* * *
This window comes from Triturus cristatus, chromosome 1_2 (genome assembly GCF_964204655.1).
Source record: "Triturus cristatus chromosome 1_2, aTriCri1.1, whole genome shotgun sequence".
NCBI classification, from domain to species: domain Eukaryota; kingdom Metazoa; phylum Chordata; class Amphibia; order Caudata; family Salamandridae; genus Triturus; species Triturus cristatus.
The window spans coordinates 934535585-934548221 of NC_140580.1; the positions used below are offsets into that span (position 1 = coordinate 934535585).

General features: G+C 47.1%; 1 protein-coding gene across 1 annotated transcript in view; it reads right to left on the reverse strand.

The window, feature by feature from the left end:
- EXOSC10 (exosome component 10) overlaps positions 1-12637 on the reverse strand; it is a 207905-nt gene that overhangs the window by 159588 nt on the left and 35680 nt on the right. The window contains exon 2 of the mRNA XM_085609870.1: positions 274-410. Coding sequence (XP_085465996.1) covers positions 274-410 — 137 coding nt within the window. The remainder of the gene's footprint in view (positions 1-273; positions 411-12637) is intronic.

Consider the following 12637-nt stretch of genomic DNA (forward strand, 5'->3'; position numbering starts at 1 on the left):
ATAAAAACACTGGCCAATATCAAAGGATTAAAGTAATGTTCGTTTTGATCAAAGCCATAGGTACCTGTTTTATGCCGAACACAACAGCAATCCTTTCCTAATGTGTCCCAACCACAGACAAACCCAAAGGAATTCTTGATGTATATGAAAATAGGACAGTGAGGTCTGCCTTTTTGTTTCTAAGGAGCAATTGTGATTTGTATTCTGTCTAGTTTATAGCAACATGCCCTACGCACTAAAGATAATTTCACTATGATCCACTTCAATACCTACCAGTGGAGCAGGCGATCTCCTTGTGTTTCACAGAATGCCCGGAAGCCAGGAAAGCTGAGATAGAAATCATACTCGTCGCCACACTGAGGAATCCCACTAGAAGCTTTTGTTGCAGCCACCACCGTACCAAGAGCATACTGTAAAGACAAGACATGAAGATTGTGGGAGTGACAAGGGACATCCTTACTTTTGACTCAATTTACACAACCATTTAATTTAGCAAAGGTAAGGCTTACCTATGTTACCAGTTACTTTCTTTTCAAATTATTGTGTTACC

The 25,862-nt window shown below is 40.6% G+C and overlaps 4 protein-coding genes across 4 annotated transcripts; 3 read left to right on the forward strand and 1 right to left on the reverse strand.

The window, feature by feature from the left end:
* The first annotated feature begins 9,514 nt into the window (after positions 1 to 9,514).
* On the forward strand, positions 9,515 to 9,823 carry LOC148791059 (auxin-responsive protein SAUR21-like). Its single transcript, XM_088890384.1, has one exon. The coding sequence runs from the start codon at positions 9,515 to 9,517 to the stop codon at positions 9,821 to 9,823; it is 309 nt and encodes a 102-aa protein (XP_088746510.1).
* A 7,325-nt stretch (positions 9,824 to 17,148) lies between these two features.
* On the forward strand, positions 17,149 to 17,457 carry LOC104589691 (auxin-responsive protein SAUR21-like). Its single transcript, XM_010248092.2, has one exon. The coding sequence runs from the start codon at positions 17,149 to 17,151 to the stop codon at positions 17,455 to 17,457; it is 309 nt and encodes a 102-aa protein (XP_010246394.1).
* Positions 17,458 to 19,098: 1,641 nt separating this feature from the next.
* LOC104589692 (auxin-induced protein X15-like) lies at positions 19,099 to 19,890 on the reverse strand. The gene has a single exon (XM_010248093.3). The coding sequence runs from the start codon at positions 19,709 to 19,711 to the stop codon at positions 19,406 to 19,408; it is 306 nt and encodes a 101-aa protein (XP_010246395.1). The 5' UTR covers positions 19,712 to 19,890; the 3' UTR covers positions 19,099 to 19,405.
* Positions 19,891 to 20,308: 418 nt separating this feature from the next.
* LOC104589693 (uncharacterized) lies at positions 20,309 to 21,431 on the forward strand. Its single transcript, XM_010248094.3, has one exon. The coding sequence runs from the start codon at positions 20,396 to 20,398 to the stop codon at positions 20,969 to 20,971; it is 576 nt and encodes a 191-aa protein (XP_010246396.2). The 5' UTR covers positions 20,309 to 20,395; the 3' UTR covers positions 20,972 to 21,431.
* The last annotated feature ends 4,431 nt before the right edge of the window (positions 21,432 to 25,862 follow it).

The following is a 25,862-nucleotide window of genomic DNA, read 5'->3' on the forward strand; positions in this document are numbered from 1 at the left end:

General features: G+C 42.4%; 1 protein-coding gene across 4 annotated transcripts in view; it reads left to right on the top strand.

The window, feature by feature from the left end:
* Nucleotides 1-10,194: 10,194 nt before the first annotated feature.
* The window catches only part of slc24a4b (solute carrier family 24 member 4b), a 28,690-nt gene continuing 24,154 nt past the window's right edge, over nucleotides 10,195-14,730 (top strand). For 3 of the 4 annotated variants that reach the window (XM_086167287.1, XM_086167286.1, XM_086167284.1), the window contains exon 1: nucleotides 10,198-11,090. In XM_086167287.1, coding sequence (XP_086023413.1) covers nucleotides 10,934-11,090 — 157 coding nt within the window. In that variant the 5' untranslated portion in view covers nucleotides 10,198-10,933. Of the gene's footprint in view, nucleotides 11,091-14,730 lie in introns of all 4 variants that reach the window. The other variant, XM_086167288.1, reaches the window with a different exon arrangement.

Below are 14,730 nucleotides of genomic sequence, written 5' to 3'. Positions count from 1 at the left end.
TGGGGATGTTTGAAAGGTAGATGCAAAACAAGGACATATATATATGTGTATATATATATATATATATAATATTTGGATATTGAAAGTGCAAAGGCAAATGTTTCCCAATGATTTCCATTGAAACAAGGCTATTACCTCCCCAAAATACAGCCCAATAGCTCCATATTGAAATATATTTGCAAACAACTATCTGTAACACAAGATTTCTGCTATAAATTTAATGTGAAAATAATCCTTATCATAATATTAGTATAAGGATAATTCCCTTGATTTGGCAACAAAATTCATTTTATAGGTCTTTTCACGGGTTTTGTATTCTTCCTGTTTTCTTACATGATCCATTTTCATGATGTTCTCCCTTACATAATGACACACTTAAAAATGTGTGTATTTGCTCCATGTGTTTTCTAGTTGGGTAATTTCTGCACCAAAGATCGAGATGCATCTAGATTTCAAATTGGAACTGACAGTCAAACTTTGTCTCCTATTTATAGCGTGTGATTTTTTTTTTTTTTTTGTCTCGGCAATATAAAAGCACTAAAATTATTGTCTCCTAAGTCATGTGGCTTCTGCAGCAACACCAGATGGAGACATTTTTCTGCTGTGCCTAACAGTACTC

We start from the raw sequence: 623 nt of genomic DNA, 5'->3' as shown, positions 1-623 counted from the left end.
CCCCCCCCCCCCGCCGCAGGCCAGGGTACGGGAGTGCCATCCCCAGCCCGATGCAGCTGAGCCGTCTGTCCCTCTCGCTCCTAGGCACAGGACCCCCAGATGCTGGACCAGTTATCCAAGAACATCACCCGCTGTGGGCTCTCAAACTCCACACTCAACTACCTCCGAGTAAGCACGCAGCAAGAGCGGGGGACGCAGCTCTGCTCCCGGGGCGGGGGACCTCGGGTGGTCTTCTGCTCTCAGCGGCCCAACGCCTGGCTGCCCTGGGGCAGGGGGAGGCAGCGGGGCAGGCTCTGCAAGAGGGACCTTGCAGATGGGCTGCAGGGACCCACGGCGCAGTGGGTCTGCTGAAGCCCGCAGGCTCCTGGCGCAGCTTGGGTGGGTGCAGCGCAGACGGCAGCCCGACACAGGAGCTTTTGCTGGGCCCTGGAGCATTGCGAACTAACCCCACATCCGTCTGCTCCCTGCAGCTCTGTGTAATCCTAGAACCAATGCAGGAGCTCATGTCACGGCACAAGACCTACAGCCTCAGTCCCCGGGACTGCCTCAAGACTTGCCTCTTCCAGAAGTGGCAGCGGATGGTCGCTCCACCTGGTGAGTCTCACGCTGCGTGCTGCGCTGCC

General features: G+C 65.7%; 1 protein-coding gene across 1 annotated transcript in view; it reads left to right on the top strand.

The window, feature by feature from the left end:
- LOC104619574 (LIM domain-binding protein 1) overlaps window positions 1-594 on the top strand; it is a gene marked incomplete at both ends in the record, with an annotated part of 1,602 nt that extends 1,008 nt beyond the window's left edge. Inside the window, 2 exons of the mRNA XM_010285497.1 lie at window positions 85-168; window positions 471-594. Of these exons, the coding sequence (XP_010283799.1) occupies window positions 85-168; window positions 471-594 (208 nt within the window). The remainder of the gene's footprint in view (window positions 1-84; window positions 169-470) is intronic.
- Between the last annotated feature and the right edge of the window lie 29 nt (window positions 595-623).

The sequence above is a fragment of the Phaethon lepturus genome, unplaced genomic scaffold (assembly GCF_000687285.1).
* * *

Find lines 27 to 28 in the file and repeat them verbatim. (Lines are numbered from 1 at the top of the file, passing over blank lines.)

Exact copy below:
TGGGGATGTTTGAAAGGTAGATGCAAAACAAGGACATATATATATGTGTATATATATATATATATATAATATTTGGATATTGAAAGTGCAAAGGCAAATGTTTCCCAATGATTTCCATTGAAACAAGGCTATTACCTCCCCAAAATACAGCCCAATAGCTCCATATTGAAATATATTTGCAAACAACTATCTGTAACACAAGATTTCTGCTATAAATTTAATGTGAAAATAATCCTTATCATAATATTAGTATAAGGATAATTCCCTTGATTTGGCAACAAAATTCATTTTATAGGTCTTTTCACGGGTTTTGTATTCTTCCTGTTTTCTTACATGATCCATTTTCATGATGTTCTCCCTTACATAATGACACACTTAAAAATGTGTGTATTTGCTCCATGTGTTTTCTAGTTGGGTAATTTCTGCACCAAAGATCGAGATGCATCTAGATTTCAAATTGGAACTGACAGTCAAACTTTGTCTCCTATTTATAGCGTGTGATTTTTTTTTTTTTTTTGTCTCGGCAATATAAAAGCACTAAAATTATTGTCTCCTAAGTCATGTGGCTTCTGCAGCAACACCAGATGGAGACATTTTTCTGCTGTGCCTAACAGTACTC

We start from the raw sequence: 623 nt of genomic DNA, 5'->3' as shown, positions 1-623 counted from the left end.